Saturday, 12 October 2019

The story of Naaman.

2 Kings 5:1-14           

We heard the story of the healing of Naaman the Syrian. One way of approaching this or any Bible Story is to ask where you see God acting in this story, where you are in the story,  and therefore where you might expect to see God working in your life.

It is easy to see God acting in this story. Naaman, the commander of the army of Aram – what we would call Syria – is a war hero, but he has leprosy. His wife’s slave-girl tells her mistress that Elisha, the prophet of God, would be able to cure him.
Naaman pulls strings and gets the King of Aram to send him to Israel with a huge amount of money and a letter to the King of Israel. The king thinks this is a trap – that the King of Aram is trying to find a reason to pick a fight, after all no-one can cure leprosy !
But Elisha knows that God can cure  - even leprosy – even someone who is not from God’s people – even without the prophet of God leaving the house to see Naaman.


Elisha sends Naaman a message telling him to wash in the Jordan. After a bit of a tantrum, Naaman does that, and God cures him. His skin is like that of a young child again.
God cures absolutely.

We could just stop there, with praise for the God who cares and who cures.
But this is our God.. in some way this is our story.. so where are you in the story?

You might relate to Naaman.
Of course we don’t know what Naaman looked like, or hear much about his personality, but we know he is the commander of the army, he must have had an authoritative presence - and yet he was ill with leprosy, which could have led to him being isolated by others who feared his disease. Maybe you feel like Naaman - perhaps to the outside word you are strong or successful, but you know you have a deep need.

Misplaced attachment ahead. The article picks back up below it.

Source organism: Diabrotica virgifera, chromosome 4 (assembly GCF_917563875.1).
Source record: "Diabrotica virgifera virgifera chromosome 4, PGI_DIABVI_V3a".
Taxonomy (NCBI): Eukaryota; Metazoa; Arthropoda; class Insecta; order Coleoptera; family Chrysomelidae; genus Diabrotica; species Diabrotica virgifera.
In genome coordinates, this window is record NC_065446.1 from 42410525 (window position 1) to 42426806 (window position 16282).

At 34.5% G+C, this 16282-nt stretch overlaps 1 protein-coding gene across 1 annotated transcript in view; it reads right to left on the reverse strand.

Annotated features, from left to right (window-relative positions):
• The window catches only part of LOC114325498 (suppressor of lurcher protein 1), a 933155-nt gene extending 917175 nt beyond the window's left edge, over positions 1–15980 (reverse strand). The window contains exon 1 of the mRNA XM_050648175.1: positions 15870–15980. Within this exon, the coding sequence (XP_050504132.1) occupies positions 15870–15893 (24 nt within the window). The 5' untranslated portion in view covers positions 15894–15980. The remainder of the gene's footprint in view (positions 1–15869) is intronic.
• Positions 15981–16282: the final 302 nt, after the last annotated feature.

It may be physical, like leprosy, something visible to others, or it may be internal, hidden, an illness or a flaw
no-one can see, or a mental or spiritual problem that only you know about. But you know you need healing. You need God’s healing.
The good news is that you don’t need riches or a letter from the Queen, or even mystical waters to bathe in to receive God’s healing. It’s very simple.
Elisha sends Naaman to the waters of the Jordan.

Back in March I was fortunate enough to see the River Jordan for myself.
It isn’t hugely impressive, to be honest, though the part where I went is very popular with Pilgrims who buy special baptismal robes to go into the water & completely immerse themselves in something that looks a bit like weak tea.
I’m afraid I wimped out, rolled up my trousers & just stood with the water coming up near my knees. It’s not very inviting water – it’s really not an impressive river at all.

I can imagine why Naaman was put out. ‘Go and wash in the Jordan’ was the message from Elisha.
He wanted to say ‘is that all?’.

You might feel the same, if you feel like Naaman in this story. You need God’s healing. And in Jesus, God says ’your faith can make you well – get up and go on your way’ – is that all ?
A simple prayer, a brief moment, can be all we need to access God’s healing in our lives.
Or talking to the person God send to us, or benefitting from medical services.
The God of Elisha longs to heal you, as he did Naaman, through his power and also through other people.

You might relate to Elisha in the story.